As a boy I remember being captivated by Norton Juster’s story, The Phantom Tollbooth. For those of you who don’t know it, it’s an allegorical adventure that takes the main character of Milo on a journey to a fantasy land known as Dictionopolis, where all the world’s letters are grown in orchards. A rival kingdom, Digitopolis, where all the world’s numbers are mined, is in dispute over which is the more important. On his journey he meets many marvellous characters including a Tock (a watch dog – literally!) a Whether Man (sic); a Mathemagician and a Dodecahedron. The latter is a figure having twelve faces, each of which expresses a different emotion.
A Dodecahedron? Surely such a thing (like walruses) cannot really exist I thought. But there it was, on my page and in my imagination. My world, through reading, enlarged.
I was enraptured by the sheer playfulness of Juster’s vision and loved the idea personifying both figures of speech and mathematical concepts. Yesterday, as my school got to grips with the revised National Curriculum, I found myself transported back to that book especially the preposterous Dodecahedron. How? Why? (leaving aside the “You are just plain weird, Andrew”). Well, dear reader, it’s just that the revised National Curriculum has, it seems, finally made it to polyhedral dimensions.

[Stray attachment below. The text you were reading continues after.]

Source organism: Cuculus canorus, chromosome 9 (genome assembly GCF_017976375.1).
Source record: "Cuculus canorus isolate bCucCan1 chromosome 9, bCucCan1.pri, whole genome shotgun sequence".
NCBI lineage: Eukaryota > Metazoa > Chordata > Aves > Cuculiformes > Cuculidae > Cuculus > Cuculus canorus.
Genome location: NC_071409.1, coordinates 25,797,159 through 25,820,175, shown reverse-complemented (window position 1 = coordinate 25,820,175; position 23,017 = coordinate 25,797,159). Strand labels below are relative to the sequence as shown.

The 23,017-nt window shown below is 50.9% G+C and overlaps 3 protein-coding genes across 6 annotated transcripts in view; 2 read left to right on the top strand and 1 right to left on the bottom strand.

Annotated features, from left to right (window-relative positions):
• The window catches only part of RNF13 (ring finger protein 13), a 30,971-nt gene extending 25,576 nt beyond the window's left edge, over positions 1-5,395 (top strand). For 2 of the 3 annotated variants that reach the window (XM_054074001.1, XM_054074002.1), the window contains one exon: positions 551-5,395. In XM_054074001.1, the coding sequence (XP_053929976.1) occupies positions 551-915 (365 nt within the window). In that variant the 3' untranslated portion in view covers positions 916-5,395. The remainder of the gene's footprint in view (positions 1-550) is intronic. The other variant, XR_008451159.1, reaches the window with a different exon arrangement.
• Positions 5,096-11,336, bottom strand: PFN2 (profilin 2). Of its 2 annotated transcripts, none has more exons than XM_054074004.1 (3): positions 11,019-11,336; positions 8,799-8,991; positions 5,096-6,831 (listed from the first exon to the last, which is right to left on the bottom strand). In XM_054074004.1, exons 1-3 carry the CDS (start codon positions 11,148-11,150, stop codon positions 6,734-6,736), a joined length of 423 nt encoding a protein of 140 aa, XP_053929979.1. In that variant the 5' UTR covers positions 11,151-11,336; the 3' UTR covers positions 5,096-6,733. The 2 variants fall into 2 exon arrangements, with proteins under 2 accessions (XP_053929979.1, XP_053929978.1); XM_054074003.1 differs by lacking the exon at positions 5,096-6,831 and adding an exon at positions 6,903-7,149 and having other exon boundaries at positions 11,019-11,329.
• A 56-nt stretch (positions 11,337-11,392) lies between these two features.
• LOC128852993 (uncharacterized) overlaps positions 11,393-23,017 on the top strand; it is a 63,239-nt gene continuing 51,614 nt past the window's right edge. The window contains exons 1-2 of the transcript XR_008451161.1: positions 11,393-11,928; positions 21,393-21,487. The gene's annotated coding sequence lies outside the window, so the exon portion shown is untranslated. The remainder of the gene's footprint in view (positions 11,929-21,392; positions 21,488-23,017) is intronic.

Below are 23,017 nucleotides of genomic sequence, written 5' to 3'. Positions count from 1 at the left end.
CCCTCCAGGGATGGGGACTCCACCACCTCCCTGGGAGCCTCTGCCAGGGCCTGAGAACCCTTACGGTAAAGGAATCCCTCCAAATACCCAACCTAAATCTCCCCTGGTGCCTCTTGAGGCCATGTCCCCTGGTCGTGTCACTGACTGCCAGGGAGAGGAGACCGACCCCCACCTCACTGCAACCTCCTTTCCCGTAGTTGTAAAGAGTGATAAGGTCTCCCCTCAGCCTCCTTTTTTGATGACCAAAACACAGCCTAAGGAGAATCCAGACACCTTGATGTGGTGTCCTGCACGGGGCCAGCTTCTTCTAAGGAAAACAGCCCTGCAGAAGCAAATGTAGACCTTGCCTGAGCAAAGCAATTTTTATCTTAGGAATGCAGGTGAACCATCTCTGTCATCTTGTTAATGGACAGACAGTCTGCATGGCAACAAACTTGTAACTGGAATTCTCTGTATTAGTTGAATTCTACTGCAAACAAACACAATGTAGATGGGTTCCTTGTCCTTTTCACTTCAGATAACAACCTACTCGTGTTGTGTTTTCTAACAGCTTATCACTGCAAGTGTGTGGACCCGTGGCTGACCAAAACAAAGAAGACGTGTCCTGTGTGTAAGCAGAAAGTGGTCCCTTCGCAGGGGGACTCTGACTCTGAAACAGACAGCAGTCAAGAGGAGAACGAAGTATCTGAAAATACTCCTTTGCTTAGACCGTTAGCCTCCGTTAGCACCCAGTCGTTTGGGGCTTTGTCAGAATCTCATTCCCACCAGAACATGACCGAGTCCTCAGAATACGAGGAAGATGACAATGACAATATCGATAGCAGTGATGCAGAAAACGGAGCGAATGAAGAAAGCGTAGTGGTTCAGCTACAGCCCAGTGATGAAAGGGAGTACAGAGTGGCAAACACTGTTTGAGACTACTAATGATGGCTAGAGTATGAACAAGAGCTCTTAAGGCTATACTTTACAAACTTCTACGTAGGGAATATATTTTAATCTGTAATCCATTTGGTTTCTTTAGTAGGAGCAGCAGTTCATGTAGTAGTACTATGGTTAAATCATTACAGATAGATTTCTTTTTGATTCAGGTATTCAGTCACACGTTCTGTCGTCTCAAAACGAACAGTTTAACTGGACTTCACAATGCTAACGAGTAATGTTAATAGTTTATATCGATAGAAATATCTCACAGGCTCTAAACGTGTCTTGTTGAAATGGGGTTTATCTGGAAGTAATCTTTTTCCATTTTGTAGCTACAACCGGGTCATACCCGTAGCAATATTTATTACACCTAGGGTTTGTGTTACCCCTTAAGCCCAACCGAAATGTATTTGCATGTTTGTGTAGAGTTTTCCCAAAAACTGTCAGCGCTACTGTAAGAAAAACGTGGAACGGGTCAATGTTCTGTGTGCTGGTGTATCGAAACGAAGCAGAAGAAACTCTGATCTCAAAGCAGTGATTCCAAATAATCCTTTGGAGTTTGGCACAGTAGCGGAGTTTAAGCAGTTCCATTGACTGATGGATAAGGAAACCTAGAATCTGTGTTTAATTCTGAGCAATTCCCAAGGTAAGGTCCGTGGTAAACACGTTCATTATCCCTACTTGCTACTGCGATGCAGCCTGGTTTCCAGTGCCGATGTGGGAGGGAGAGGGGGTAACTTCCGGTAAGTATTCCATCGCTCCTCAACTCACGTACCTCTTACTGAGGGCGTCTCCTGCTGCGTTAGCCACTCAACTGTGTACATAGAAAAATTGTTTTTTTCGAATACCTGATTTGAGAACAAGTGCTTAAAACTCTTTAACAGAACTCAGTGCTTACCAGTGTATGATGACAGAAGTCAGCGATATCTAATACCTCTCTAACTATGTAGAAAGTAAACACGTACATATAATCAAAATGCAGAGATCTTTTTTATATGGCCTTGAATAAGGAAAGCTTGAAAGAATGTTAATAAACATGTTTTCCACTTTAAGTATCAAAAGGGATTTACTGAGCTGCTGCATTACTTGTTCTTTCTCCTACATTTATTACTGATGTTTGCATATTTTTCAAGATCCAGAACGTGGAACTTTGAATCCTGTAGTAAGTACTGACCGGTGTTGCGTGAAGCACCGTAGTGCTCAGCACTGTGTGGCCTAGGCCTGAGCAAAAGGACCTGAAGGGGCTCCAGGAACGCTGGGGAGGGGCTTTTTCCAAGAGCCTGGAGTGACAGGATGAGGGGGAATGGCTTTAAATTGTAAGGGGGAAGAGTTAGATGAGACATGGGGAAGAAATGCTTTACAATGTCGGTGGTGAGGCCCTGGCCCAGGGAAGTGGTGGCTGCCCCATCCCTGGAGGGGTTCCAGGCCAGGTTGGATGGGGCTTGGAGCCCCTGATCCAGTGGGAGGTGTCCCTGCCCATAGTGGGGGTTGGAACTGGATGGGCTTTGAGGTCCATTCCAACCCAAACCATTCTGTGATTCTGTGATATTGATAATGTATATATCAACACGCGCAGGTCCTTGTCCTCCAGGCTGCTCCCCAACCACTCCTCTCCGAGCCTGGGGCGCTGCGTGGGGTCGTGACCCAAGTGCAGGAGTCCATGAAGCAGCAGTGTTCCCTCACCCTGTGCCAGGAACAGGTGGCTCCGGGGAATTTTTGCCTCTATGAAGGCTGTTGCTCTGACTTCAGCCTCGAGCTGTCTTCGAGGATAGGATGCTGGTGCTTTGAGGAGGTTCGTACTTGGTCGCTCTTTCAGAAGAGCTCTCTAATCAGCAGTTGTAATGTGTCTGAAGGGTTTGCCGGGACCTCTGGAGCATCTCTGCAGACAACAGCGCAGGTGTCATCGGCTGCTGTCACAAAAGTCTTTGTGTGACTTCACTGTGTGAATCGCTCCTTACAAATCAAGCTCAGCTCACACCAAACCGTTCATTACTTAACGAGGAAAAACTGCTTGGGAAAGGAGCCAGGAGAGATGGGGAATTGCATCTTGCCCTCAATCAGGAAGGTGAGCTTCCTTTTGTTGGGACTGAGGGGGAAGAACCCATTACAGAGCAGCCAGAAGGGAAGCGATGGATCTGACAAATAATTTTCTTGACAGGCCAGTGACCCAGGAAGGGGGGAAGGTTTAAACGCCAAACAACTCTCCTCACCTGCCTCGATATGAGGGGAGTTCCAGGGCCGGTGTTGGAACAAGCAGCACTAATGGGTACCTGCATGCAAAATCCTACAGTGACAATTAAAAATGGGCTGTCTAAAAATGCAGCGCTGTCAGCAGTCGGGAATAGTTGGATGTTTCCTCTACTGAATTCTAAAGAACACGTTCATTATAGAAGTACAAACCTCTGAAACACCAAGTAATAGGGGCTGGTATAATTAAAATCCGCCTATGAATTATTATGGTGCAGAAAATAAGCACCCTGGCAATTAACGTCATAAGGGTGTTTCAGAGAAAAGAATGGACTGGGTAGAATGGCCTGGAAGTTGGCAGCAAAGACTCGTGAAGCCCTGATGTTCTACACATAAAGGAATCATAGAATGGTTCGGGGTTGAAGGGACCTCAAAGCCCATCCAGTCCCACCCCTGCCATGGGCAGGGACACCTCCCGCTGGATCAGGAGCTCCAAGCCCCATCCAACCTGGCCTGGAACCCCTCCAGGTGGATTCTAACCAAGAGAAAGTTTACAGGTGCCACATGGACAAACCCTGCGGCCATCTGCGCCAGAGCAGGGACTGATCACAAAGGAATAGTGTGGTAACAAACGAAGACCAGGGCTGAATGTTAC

The first few versions of the National Curriculum were pretty dull and two dimensional. The Education Reform Act of 1988 introduced the idea of it along with SATs and League Tables and those marvellous market forces to make everything better. Well, that was 20 years ago and ‘better’ is a highly relative term. Eh-hum. Moving swiftly on, hardly a month since then have the politicians resisted fiddling with the curriculum, introducing this and that until it became clear that just releasing another bolt-on was not going to cut it. This thing needed a complete overhaul.
And lo, it came about that the ‘new’ National Curriculum was published. It combines (deep breath required) the 14 main subjects; the 5 outcomes of the Every Child Matters agenda; the 3 functional skills; the 6 personal learning and thinking skills; and the 7 cross-curricula dimensions. That’s 35 glittering facets in all – polyhedralism to make even the poor Dodecahedron look plain by comparison.
Don’t misunderstand my light-hearted tone here – I am not mocking the complexity of our new (revised?) National Curriculum. Far from it. In fact, I’m am rather glad that our educational thinkers have conceded that education is complex. Actually, I think that they still haven’t charted all the dimensions of the thing. For a start, what about adding all the complexities of the emotional aspects of the curriculum or learning styles or curriculum provision for additional needs…
Anyway, at least they’ve made an effort this time to acknowledge the glorious intricacy of our work.
Oh and just in case you were wondering, a 35-sided (solid) shape is known as a triacontakaipentahedron.